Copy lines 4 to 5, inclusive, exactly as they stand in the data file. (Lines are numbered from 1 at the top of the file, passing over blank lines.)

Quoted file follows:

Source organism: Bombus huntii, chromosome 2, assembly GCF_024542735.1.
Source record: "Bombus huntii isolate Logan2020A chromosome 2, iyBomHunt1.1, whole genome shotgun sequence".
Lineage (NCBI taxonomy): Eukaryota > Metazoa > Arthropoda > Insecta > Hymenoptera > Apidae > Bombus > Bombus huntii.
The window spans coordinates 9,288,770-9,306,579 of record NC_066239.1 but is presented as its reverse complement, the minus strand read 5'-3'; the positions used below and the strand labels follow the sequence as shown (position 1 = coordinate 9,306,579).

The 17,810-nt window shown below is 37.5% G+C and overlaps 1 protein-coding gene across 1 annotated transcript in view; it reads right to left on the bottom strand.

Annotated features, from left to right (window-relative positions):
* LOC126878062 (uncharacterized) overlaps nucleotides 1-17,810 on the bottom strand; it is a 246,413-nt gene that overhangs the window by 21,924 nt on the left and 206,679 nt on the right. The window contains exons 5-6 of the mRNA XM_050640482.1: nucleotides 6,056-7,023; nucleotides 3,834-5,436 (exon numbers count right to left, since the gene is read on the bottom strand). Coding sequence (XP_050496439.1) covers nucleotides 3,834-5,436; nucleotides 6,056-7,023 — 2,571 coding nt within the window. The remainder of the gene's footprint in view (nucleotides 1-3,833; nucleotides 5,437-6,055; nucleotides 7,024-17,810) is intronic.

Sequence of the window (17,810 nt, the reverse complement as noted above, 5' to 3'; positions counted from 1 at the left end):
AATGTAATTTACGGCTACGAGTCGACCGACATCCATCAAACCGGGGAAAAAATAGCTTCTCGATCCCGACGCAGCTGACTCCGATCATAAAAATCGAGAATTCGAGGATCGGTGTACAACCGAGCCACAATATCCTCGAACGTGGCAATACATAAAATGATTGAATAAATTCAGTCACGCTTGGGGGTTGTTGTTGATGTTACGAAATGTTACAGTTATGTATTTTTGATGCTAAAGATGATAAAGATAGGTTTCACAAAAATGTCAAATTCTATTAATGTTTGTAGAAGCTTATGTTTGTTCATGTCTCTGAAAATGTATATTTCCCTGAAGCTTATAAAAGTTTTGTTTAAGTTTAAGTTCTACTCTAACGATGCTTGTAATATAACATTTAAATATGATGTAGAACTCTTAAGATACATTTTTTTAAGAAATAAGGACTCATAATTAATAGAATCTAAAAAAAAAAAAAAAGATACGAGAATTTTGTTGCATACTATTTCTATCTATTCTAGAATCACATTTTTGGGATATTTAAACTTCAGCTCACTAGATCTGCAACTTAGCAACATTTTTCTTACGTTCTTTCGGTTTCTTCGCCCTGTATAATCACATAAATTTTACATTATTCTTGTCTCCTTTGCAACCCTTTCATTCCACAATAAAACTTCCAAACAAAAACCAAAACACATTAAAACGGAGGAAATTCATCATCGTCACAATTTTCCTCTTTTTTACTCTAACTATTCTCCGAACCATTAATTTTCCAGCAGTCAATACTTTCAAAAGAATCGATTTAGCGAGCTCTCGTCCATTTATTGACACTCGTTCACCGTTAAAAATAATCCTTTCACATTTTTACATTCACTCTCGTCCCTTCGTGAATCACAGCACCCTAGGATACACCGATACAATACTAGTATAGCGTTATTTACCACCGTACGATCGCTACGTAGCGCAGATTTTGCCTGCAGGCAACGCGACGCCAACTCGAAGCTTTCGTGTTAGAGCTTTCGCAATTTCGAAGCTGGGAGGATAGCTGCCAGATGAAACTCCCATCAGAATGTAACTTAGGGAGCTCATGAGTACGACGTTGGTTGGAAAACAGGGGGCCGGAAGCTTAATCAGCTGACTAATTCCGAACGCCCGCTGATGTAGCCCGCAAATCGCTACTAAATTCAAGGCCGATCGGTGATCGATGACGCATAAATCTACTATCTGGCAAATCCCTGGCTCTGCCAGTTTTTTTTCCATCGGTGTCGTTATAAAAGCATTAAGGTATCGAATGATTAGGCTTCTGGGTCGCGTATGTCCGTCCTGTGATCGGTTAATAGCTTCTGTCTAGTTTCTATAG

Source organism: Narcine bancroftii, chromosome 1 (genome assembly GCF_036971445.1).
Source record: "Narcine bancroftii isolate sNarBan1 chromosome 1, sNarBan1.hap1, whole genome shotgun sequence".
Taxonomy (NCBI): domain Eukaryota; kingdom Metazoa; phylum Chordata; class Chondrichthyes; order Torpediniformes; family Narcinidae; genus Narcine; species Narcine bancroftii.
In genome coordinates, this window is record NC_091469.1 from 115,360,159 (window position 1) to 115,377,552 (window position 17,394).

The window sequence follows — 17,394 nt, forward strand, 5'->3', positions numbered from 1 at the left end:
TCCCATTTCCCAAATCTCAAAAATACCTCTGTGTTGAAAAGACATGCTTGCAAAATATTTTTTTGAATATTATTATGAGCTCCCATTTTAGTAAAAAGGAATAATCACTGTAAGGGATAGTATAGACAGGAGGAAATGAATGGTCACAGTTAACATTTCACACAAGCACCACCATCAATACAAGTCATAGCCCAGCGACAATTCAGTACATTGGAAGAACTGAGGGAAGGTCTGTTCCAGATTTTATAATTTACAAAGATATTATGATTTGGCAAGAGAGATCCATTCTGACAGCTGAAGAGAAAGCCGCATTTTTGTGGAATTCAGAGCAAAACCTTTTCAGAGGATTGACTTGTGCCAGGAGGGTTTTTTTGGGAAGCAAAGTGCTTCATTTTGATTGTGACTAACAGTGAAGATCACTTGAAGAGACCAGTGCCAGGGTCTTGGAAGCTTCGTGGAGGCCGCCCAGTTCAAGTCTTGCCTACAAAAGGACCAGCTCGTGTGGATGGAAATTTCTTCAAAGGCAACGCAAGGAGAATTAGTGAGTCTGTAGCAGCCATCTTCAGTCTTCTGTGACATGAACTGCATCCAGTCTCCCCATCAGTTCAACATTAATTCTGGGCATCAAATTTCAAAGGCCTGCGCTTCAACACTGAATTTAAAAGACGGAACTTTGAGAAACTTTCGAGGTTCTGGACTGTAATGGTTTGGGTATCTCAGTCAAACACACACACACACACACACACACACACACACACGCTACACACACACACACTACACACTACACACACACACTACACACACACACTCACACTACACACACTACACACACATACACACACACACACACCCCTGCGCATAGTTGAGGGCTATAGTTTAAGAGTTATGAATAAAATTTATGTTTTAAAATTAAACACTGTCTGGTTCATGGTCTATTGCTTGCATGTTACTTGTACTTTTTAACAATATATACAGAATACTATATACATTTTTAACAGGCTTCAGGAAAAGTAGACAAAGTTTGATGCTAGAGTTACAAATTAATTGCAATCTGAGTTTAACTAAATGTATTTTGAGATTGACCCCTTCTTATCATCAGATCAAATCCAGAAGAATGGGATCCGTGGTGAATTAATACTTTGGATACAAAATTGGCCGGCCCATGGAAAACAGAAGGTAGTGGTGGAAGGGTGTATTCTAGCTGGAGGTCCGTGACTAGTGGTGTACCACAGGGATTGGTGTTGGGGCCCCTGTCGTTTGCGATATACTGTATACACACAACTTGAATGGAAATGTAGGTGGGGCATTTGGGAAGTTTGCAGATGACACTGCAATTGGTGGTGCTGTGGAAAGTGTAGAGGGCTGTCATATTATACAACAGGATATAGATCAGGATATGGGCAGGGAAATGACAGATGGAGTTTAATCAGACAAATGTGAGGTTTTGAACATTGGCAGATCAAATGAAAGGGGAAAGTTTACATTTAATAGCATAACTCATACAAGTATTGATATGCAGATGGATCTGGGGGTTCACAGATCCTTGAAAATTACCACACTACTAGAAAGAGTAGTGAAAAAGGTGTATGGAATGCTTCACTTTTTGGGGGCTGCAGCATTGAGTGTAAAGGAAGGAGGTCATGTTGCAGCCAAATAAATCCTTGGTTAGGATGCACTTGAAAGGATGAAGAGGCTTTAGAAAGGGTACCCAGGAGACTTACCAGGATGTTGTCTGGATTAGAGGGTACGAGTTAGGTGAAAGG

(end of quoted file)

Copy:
The window spans coordinates 9,288,770-9,306,579 of record NC_066239.1 but is presented as its reverse complement, the minus strand read 5'-3'; the positions used below and the strand labels follow the sequence as shown (position 1 = coordinate 9,306,579).

The 17,810-nt window shown below is 37.5% G+C and overlaps 1 protein-coding gene across 1 annotated transcript in view; it reads right to left on the bottom strand.